The short story Saucer is the centrepiece of Living and Dying, and it’s also the oldest piece of writing in the collection. I thought I’d give everyone some background on the writing of the story and its minor evolutions over time.
Scroll to the end of the post for a chance to win a print copy of Fifty-Word Stories: Volume One!
In 2004 I was attending my first year of university and dabbling in a lot of different courses. I took psychology, sociology, economics, statistics, political science, english, creative writing, and more. The creative writing class I took gave me an opportunity to explore my interest in writing fiction.
I wrote a lot of things back then. I did short stories and poetry and even took a stab at some longer-form writing. In fact, I have about 30,000 words of assorted fantasy on my hard drive that I struggled for years to connect into a novel in some meaningful way. (I’ve long since given up on that project: there’s just so much poor writing!)
While a lot of what I wrote back then still exists in different forms on my various hard drives, very little of it, I find, is really any good. I was a teenager back then, and I wrote like one. I was too self-indulgent. Too overwrought. I thought my words should change people’s worlds. I felt like the things I wrote had to open people’s eyes, or shatter their illusions, or redeem their frailties. Basically, I wrote far too many sentences like that last one. And when I wasn’t writing like a teenager, I was writing like a four-year-old, tossing around purposeless paragraphs of nonsense because it tickled my fancy.
But at some point during that period, I wrote Saucer. Saucer was different. For whatever reason, Saucer was a concept that stuck with me long after I’d first written its central scene. It had something more subtle to it, something worth communicating, something that was more than just a teenage emotion wrapped in poorly folded words and tied with a clichéd little red “moral.”
I tried, at various times, to pin down exactly what this “thing worth communicating” was. I wanted to find a way to build on that theme and really turn it into something big and special. At one point I outlined a plot that would have resulted in a Saucer novella, probably somewhere in the 15,000 word range. The plot would have seen Moses escape from his cell and meet up with a resistance group, while the tiny crack in his skull that he received from his self-abuse–which he never fully allows to heal–serves to continually remind him that he is fighting against the numbness and casual comfort of a life without either pain or freedom. (Or something along those lines, anyways.)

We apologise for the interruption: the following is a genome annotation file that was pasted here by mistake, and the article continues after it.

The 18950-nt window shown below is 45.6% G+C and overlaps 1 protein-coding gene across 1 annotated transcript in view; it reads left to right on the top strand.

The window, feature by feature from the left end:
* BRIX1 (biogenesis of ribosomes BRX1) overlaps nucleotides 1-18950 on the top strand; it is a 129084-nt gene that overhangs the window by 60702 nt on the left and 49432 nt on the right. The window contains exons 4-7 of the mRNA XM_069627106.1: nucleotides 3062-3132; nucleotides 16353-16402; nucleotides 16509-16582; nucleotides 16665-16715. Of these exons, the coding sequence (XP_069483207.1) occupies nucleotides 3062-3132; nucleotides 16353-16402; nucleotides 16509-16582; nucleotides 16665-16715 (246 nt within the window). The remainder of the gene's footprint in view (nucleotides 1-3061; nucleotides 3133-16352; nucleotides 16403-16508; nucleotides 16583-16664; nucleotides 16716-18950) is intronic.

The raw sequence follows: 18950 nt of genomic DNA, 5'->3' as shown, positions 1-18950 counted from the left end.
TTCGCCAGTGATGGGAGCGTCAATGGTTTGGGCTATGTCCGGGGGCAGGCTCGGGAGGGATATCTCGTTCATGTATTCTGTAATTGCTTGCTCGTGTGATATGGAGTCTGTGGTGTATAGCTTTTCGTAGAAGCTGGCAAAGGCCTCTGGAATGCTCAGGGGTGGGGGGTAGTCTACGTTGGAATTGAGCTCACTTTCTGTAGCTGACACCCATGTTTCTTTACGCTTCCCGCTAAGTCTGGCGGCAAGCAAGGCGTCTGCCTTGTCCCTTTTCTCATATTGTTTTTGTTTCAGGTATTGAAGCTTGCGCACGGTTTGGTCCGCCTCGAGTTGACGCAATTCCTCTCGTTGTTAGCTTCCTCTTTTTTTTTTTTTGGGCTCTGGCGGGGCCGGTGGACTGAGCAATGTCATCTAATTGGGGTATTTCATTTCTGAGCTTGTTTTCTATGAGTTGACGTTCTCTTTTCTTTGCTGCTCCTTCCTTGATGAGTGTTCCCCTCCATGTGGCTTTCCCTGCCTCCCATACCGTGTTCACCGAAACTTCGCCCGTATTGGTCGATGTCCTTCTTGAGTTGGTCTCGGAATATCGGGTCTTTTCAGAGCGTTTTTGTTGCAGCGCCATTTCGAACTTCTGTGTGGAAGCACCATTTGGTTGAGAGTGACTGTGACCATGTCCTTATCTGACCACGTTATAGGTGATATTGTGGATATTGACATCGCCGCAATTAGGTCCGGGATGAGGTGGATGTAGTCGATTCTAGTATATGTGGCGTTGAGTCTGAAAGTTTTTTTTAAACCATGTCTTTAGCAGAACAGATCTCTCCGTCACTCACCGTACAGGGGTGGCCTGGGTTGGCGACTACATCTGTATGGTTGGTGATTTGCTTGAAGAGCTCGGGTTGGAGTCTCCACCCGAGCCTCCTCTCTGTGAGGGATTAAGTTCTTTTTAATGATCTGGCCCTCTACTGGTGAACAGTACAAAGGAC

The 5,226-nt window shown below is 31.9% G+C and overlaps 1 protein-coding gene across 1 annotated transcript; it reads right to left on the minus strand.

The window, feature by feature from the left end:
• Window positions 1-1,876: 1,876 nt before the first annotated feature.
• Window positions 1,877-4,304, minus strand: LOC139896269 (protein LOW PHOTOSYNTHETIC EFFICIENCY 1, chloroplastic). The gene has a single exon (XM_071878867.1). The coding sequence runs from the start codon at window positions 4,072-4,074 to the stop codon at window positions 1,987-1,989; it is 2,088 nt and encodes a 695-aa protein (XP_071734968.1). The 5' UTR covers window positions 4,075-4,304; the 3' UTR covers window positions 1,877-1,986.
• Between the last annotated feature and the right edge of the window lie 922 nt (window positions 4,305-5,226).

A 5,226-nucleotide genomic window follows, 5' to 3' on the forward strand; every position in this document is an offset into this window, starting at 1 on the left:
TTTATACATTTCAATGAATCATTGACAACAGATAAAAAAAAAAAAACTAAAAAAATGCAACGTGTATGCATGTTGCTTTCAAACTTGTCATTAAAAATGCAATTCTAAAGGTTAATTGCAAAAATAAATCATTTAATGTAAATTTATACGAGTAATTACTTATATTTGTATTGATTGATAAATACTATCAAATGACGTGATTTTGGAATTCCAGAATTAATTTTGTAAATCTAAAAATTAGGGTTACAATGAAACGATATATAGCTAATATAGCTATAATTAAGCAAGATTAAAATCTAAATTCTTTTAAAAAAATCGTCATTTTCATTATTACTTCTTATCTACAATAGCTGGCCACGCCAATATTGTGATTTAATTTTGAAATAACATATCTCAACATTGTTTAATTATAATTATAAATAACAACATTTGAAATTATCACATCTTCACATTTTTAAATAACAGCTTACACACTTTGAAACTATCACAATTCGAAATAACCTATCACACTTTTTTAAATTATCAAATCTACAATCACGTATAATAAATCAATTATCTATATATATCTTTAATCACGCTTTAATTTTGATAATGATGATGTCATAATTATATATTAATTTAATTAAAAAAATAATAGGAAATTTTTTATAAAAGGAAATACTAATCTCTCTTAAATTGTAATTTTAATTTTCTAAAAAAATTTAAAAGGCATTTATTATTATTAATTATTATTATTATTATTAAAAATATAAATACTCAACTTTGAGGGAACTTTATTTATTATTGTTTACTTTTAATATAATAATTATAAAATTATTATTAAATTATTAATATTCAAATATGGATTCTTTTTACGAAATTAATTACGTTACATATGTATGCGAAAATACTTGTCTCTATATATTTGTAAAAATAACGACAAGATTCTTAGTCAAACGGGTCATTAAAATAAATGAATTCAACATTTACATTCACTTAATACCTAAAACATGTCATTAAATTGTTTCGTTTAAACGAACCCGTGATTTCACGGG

That idea, like so many of my other grand literary plans, never came to be. I eventually wrote the brief scenes at the beginning and end of the story and left it at that, and I think that was for the best, because really, this story stands on its own. It communicates what it’s meant to communicate, and it does it at an appropriate pace, without having to push its message in the reader’s face repeatedly over time.
That’s ultimately the point of short fiction. Novels tend to be built on big concepts and complex or far-reaching events. They rely much more on being gripping and entertaining. But short fiction is built on communicating a message or an emotion, and doing so in whatever length or complexity is required, and not a scene more, not a paragraph more, not a sentence more, not a word more.
Of course, messages and emotions are always interpreted differently by different people. That’s a key part of their beauty.
If you haven’t read Saucer, or the rest of Living and Dying, yet, go get it for whatever price you want!
Take action between now and midnight PST on Sunday, June 12, and you could win a print copy of Fifty-Word Stories: Volume One.
I’d love to hear how some readers have interpreted Saucer. I’m not tied up in any ideas of a “right” or “wrong” way to interpret the story, so feel free to share your thoughts, and maybe we can get some discussion going.
Every person who comments on this post (with a legitimate, non-spam comment) will receive one entry into the draw for the copy of my book.
There are also other ways to get additional entries into the draw. One way is to Like my new Page on Facebook. Every person who has Liked that page will have their name put in the draw. The last method is to share the FiftyWordStories website on Twitter using the hashtag #50wordstories. So that’s a maximum of three entries in the draw per person.
I will be picking the winner’s name out of a hat on Monday, June 13.
(Note: If the winner lives outside of North America, they’ll have to cover the difference between the North American and outside-of-North-America shipping.)